Tag: Sonny Perdue

White House wants to deliver food to the poor, Blue Apron-style
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White House wants to deliver food to the poor, Blue Apron-style

Think of it as Blue Apron for food stamp recipients. “USDA America’s Harvest Box is a bold, innovative approach to providing nutritious food to people who need assistance feeding themselves and their families — and all of it is homegrown by American farmers and producers,” said Agriculture Secretary Sonny Perdue in a statement. “It maintains the same level of food value as SNAP [Supplemental Nutrition Assistance Program] participants currently receive, provides states flexibility in administering the program, and is responsible to the taxpayers.”
Part of the president’s fiscal 2019 budget blueprint, the idea immediately sparked concerns and questions among consumer advocates and food retailers.
They feared it would upend a much-needed benefit for more than 80% of those in the program.
Here’s how it would work: Instead of receiving all their food stamp funds, households would get a box of food that the government describes as nutritious and 100% grown and produced in the U.S.
The box would be valued at about half of the SNAP recipient’s monthly benefit.
The administration didn’t detail exactly how families would receive the food boxes, saying states could distribute them through existing infrastructure, partnerships or directly to residences through delivery services.
The proposal would save nearly $130 billion over 10 years, as well as improve the nutritional value of the program and reduce the potential for fraud, according to the administration.
Plus, it could be difficult for families to pick up the box, especially if they don’t have a car.

Senate confirms Sonny Perdue as agriculture secretary
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Senate confirms Sonny Perdue as agriculture secretary

Senate confirms Sonny Perdue as agriculture secretary.
Sonny Perdue to be agriculture secretary in President Trump’s administration as the farming industry looks to Washington for help amid a downturn in the market.
At his confirmation hearing in March, Perdue assured nervous farm-state senators that he will advocate for rural America, even as Mr. Trump has proposed deep cuts to some farm programs.
Mr. Trump nominated him just two days before his inauguration, and then the nomination was delayed for weeks as the administration prepared his ethics paperwork.
As agriculture secretary, he’ll be in charge of around 100,000 employees and the nation’s food and farm programs, including agricultural subsidies, conservation efforts, rural development programs, food safety and nutrition programs such as food stamps and federally-subsidized school meal, Perdue will take office as farm prices have been down for several years in a row and some parts of the industry, including cotton and dairy farmers, say they need the department and Congress to rewrite agricultural policy to help revive their business.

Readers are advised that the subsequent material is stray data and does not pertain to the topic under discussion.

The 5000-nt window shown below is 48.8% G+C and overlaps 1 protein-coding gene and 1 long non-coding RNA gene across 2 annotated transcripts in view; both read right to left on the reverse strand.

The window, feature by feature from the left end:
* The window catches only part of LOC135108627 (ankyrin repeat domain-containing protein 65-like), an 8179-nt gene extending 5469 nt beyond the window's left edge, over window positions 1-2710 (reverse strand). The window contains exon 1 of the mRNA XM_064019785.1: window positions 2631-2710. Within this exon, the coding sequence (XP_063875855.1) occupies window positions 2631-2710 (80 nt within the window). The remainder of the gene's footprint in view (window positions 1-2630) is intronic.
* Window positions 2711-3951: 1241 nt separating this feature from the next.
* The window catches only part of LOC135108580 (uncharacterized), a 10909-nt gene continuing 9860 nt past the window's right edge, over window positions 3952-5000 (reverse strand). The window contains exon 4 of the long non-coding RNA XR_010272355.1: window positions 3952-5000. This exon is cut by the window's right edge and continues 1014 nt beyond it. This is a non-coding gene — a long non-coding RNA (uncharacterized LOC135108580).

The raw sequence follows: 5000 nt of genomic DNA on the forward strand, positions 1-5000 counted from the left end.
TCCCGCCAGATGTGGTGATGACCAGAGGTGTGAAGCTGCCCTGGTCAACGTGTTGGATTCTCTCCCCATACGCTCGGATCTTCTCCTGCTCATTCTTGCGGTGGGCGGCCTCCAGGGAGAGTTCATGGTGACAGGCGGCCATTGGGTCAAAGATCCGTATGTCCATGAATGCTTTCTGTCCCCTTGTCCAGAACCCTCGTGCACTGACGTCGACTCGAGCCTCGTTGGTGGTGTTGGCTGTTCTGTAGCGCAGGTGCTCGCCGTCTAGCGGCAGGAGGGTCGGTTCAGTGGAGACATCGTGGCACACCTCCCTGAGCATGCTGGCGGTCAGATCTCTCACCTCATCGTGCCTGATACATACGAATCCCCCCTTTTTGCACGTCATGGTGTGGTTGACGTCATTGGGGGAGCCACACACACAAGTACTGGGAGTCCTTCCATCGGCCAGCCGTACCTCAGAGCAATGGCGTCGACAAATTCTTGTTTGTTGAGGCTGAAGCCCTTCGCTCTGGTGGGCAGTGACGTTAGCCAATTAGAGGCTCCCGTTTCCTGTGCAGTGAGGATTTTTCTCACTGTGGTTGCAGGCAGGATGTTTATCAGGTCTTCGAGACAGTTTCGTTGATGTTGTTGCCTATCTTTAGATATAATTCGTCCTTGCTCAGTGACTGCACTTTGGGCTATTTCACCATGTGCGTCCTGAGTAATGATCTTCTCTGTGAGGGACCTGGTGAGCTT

Current farm policy expires next year, and lawmakers on the House and Senate agriculture committees will have to find a way to push it through Congress amid heightened partisan tensions and concerns over spending.
Perdue may also find himself in the uncomfortable position of defending agriculture in an administration that has so far given the issue limited attention, despite Mr. Trump’s strong support in rural areas.
At the hearing, Perdue said, “Food is a noble thing to trade.” Perdue will also be part of the administration’s response to a dispute with Canada’s dairy industry, which has a new lower-priced classification of milk product that Mr. Trump says is harming U.S. producers in dairy states like Wisconsin and New York.
Wisconsin Sen. Tammy Baldwin, a Democrat, voted for Perdue and encouraged him to come to Wisconsin to talk to affected farmers.
That issue is expected to come up on Perdue’s first day in office Tuesday, when the president holds hold a round table discussion with farmers and sign an executive order “to provide relief for rural America,” according to the White House.

Montana Ag Summit brings agriculture’s heaviest hitters to Great Falls
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Montana Ag Summit brings agriculture’s heaviest hitters to Great Falls

Montana Ag Summit brings agriculture’s heaviest hitters to Great Falls.
Perhaps the greatest benefit Montana farmers and ranchers took home with them from the Montana Ag Summit was the national attention it delivered and a greater awareness in Washington, D.C. of Montana’s importance to the U.S. farm economy. “We have two of the nation’s leaders; I would argue the nation’s top two influencers of ag policy with us here today,” said Montana Senator Steve Daines. “This is making a very deep impression on Sonny Perdue (U.S. Secretary of Agriculture) and Pat Roberts (Chairman of the Senate Agriculture, Nutrition and Forestry Committee).”
Perdue was confirmed as Ag Secretary by the U.S. Senate on April 24.
That’s changing because of other secretaries and its changing because of President Trump.
While there was widespread audience support for the rollback of burdensome government regulation, there was also deep concern about deep cuts proposed under the President’s budget to the U.S. Department of Agriculture.
The President’s budget proposes cutting $198 billion from the SNAP over the next 10 years.
He said that Montana ranchers can reasonably expect beef exports to China to rise substantially, both in the near term and down the road. “In the long term, China is the second largest beef import market in the world and growing rapidly,” he added.